New Tasmanian Solar Schools Announced

Solar schools in Tasmania

The first batch of government schools in Tasmania to receive solar power systems under a new program have been named.

In the lead-up to May’s state election, the Tasmanian Liberals committed to investing in solar power systems for all government schools without solar panels; pledging $5 million to deliver its Renewable Energy Schools program. The policy was announced as a reaction to Tasmanian Labor committing to a $5 million program – so perhaps some thanks should also go to them.

Yesterday, the Gutwein government announced the first tranche of recipient schools:

  • New Town High School
  • Ogilvie High School
  • JRLF Senior School
  • Clarence High School
  • Southern Support School
  • Bayview Secondary College
  • Riverside High School
  • Prospect High School
  • Newstead College
  • North-West
  • Burnie High School

But it’s not all sunshine and puppies. The schools won’t get to keep the savings from the solar energy generated – those will be reinvested to fund further installations and sustainability improvements. Under Tasmanian Labor’s program, the schools were to keep the cash.

Tasmanian Minister for Education Sarah Courtney said the first tranche of schools were selected based on the highest energy consumption in 2019-20. Work on the installations is to start in the first half of next year.

Is Solar Worth It In Tasmania?

Some might question this rollout, believing solar power isn’t worth it in Tasmania – including on residential rooftops.

In the case of schools, their energy consumption profile fits in nicely with solar electricity generation.

With regard to homes, yes, the solar rebate is lower than the mainland, electricity generation is the lowest of any state and system costs are higher. All that sounds pretty discouraging.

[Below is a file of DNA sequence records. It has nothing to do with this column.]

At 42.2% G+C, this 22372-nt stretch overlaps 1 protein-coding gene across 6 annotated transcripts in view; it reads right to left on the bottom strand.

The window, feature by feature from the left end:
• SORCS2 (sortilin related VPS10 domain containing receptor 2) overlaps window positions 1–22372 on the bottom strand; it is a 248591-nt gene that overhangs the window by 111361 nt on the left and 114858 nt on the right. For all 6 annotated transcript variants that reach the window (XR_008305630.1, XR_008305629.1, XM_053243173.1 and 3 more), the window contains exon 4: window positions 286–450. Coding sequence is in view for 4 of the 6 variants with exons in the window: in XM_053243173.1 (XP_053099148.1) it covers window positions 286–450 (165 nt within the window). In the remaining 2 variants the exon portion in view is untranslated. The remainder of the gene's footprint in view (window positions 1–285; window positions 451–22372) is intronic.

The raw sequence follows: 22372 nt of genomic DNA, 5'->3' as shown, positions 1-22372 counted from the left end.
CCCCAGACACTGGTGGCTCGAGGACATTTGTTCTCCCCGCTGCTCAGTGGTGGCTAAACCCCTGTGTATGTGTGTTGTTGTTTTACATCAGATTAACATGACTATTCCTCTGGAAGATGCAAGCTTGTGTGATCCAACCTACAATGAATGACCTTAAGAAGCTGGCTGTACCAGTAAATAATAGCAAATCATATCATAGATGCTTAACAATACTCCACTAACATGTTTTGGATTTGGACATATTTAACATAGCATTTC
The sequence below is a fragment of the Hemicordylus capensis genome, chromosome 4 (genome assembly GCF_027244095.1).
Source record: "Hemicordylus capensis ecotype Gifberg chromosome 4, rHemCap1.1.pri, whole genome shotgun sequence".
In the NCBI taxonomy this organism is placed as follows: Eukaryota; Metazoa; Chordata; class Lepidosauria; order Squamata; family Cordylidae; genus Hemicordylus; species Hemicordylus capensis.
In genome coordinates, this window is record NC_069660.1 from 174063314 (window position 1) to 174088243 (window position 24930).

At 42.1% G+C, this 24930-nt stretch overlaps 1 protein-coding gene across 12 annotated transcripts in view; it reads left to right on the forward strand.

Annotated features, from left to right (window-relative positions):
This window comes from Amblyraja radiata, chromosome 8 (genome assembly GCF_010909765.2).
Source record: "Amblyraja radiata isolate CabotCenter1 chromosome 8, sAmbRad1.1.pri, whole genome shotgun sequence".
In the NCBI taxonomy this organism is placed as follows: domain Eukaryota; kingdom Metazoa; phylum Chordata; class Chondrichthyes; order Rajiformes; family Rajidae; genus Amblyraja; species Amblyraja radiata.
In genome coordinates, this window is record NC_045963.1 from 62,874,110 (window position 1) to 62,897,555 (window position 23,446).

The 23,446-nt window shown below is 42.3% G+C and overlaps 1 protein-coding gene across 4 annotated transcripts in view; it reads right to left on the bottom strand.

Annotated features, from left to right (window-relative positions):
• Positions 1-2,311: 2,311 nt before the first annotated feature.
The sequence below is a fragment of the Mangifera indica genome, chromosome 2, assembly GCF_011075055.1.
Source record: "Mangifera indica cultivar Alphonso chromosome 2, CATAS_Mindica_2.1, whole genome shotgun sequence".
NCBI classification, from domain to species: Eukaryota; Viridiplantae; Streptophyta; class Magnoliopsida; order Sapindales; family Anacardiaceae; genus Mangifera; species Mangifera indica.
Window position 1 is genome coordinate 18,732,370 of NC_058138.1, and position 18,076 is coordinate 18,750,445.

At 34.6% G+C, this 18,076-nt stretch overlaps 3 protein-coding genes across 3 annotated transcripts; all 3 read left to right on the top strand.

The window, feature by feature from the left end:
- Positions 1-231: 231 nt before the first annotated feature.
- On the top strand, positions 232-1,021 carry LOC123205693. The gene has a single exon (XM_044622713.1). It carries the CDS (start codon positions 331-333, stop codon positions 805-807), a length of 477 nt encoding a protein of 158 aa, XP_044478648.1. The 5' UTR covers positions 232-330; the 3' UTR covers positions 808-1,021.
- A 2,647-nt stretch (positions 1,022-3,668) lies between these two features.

But despite these challenges, rooftop solar power (done right) in Tasmania can still be an excellent investment and pay for itself within 5 years. And given Tasmania’s more stringent inspection regime, installations are generally high quality.

Approximately 41,400 small-scale (<100kW) solar power system installations have occurred across the Apple Isle to date. The Australian Photovoltaic Institute (APVI) estimates 16.3% of dwellings have PV installations and it’s estimated solar energy contributes around 200 GWh per year, or around 2 per cent of electricity consumption in the state.

Renewable Energy In Tasmania

While solar uptake may be comparatively low, Tasmania is no slouch when it comes to renewable energy in general.

In November last year Tasmania reached its 100 per cent renewable energy target (net basis), thanks primarily to its bountiful hydropower infrastructure, and increasingly – wind power. Hydro Tasmania still imports electricity via Basslink as needed, but the state is now generating more than 10,700 gigawatt hours (GWh) per year on average.

Tasmania may have reached its 100% target early, but the state isn’t resting on its laurels. The Tasmanian Renewable Energy Action Plan set a target to double renewable generation to 200 per cent of the state’s current needs by 2040. While solar energy will has a role in that, it will likely remain a bit player in the big picture.

On a related note, the Tasmanian Government has also set a target to transition 100 per cent of the Government’s vehicle fleet to electric vehicles by 2030.

Learn more about home solar power in Tasmania.

About Michael Bloch

Michael caught the solar power bug after purchasing components to cobble together a small off-grid PV system in 2008. He's been reporting on Australian and international solar energy news ever since.

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